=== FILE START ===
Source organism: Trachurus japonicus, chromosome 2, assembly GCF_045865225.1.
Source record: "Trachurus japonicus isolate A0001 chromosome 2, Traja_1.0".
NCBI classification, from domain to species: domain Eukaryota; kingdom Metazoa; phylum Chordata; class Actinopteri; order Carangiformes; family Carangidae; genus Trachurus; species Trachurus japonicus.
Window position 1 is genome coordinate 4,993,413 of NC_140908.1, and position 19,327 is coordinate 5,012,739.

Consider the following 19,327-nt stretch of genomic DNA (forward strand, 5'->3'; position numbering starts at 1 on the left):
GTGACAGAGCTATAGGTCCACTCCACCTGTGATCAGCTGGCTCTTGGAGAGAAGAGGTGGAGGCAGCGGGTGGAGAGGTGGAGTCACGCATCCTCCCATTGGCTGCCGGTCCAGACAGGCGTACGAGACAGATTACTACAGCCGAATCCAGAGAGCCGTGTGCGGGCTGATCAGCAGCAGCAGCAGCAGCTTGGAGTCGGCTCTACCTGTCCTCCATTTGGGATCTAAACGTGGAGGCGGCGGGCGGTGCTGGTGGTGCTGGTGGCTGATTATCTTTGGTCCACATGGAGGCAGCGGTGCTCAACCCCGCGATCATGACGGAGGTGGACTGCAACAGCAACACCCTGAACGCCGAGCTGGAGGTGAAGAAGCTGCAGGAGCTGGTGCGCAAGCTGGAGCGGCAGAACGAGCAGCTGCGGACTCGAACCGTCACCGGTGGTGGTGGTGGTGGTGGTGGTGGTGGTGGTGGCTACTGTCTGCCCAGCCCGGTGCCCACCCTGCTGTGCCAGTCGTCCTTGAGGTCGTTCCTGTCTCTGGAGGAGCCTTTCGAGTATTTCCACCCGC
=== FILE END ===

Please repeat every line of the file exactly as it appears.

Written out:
Source organism: Trachurus japonicus, chromosome 2, assembly GCF_045865225.1.
Source record: "Trachurus japonicus isolate A0001 chromosome 2, Traja_1.0".
NCBI classification, from domain to species: domain Eukaryota; kingdom Metazoa; phylum Chordata; class Actinopteri; order Carangiformes; family Carangidae; genus Trachurus; species Trachurus japonicus.
Window position 1 is genome coordinate 4,993,413 of NC_140908.1, and position 19,327 is coordinate 5,012,739.

Consider the following 19,327-nt stretch of genomic DNA (forward strand, 5'->3'; position numbering starts at 1 on the left):
GTGACAGAGCTATAGGTCCACTCCACCTGTGATCAGCTGGCTCTTGGAGAGAAGAGGTGGAGGCAGCGGGTGGAGAGGTGGAGTCACGCATCCTCCCATTGGCTGCCGGTCCAGACAGGCGTACGAGACAGATTACTACAGCCGAATCCAGAGAGCCGTGTGCGGGCTGATCAGCAGCAGCAGCAGCAGCTTGGAGTCGGCTCTACCTGTCCTCCATTTGGGATCTAAACGTGGAGGCGGCGGGCGGTGCTGGTGGTGCTGGTGGCTGATTATCTTTGGTCCACATGGAGGCAGCGGTGCTCAACCCCGCGATCATGACGGAGGTGGACTGCAACAGCAACACCCTGAACGCCGAGCTGGAGGTGAAGAAGCTGCAGGAGCTGGTGCGCAAGCTGGAGCGGCAGAACGAGCAGCTGCGGACTCGAACCGTCACCGGTGGTGGTGGTGGTGGTGGTGGTGGTGGTGGTGGCTACTGTCTGCCCAGCCCGGTGCCCACCCTGCTGTGCCAGTCGTCCTTGAGGTCGTTCCTGTCTCTGGAGGAGCCTTTCGAGTATTTCCACCCGC